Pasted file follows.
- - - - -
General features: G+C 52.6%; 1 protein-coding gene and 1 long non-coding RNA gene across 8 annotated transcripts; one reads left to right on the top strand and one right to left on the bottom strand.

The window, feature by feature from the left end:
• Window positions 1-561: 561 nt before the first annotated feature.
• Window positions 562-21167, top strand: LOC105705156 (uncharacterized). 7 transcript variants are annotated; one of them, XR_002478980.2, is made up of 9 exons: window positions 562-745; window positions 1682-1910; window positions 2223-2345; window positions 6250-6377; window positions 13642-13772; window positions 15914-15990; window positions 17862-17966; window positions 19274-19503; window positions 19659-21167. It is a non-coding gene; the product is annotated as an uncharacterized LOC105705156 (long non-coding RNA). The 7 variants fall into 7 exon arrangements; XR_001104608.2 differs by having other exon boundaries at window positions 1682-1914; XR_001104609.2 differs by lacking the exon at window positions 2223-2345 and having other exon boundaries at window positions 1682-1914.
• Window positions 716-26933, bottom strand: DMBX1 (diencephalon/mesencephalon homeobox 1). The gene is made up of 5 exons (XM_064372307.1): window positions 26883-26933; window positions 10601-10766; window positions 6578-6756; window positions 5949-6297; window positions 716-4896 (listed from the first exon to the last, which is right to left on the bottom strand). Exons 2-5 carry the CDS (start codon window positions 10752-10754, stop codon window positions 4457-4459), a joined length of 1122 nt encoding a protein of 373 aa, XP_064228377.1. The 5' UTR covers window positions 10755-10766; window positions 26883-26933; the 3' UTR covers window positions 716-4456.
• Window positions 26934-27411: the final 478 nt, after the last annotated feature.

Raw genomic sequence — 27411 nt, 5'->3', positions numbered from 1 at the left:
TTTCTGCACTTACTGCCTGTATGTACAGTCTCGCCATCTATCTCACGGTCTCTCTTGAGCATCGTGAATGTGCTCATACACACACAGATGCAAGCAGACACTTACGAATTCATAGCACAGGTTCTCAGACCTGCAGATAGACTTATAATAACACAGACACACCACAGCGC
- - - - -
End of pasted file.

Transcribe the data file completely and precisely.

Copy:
General features: G+C 52.6%; 1 protein-coding gene and 1 long non-coding RNA gene across 8 annotated transcripts; one reads left to right on the top strand and one right to left on the bottom strand.

The window, feature by feature from the left end:
• Window positions 1-561: 561 nt before the first annotated feature.
• Window positions 562-21167, top strand: LOC105705156 (uncharacterized). 7 transcript variants are annotated; one of them, XR_002478980.2, is made up of 9 exons: window positions 562-745; window positions 1682-1910; window positions 2223-2345; window positions 6250-6377; window positions 13642-13772; window positions 15914-15990; window positions 17862-17966; window positions 19274-19503; window positions 19659-21167. It is a non-coding gene; the product is annotated as an uncharacterized LOC105705156 (long non-coding RNA). The 7 variants fall into 7 exon arrangements; XR_001104608.2 differs by having other exon boundaries at window positions 1682-1914; XR_001104609.2 differs by lacking the exon at window positions 2223-2345 and having other exon boundaries at window positions 1682-1914.
• Window positions 716-26933, bottom strand: DMBX1 (diencephalon/mesencephalon homeobox 1). The gene is made up of 5 exons (XM_064372307.1): window positions 26883-26933; window positions 10601-10766; window positions 6578-6756; window positions 5949-6297; window positions 716-4896 (listed from the first exon to the last, which is right to left on the bottom strand). Exons 2-5 carry the CDS (start codon window positions 10752-10754, stop codon window positions 4457-4459), a joined length of 1122 nt encoding a protein of 373 aa, XP_064228377.1. The 5' UTR covers window positions 10755-10766; window positions 26883-26933; the 3' UTR covers window positions 716-4456.
• Window positions 26934-27411: the final 478 nt, after the last annotated feature.

Raw genomic sequence — 27411 nt, 5'->3', positions numbered from 1 at the left:
TTTCTGCACTTACTGCCTGTATGTACAGTCTCGCCATCTATCTCACGGTCTCTCTTGAGCATCGTGAATGTGCTCATACACACACAGATGCAAGCAGACACTTACGAATTCATAGCACAGGTTCTCAGACCTGCAGATAGACTTATAATAACACAGACACACCACAGCGC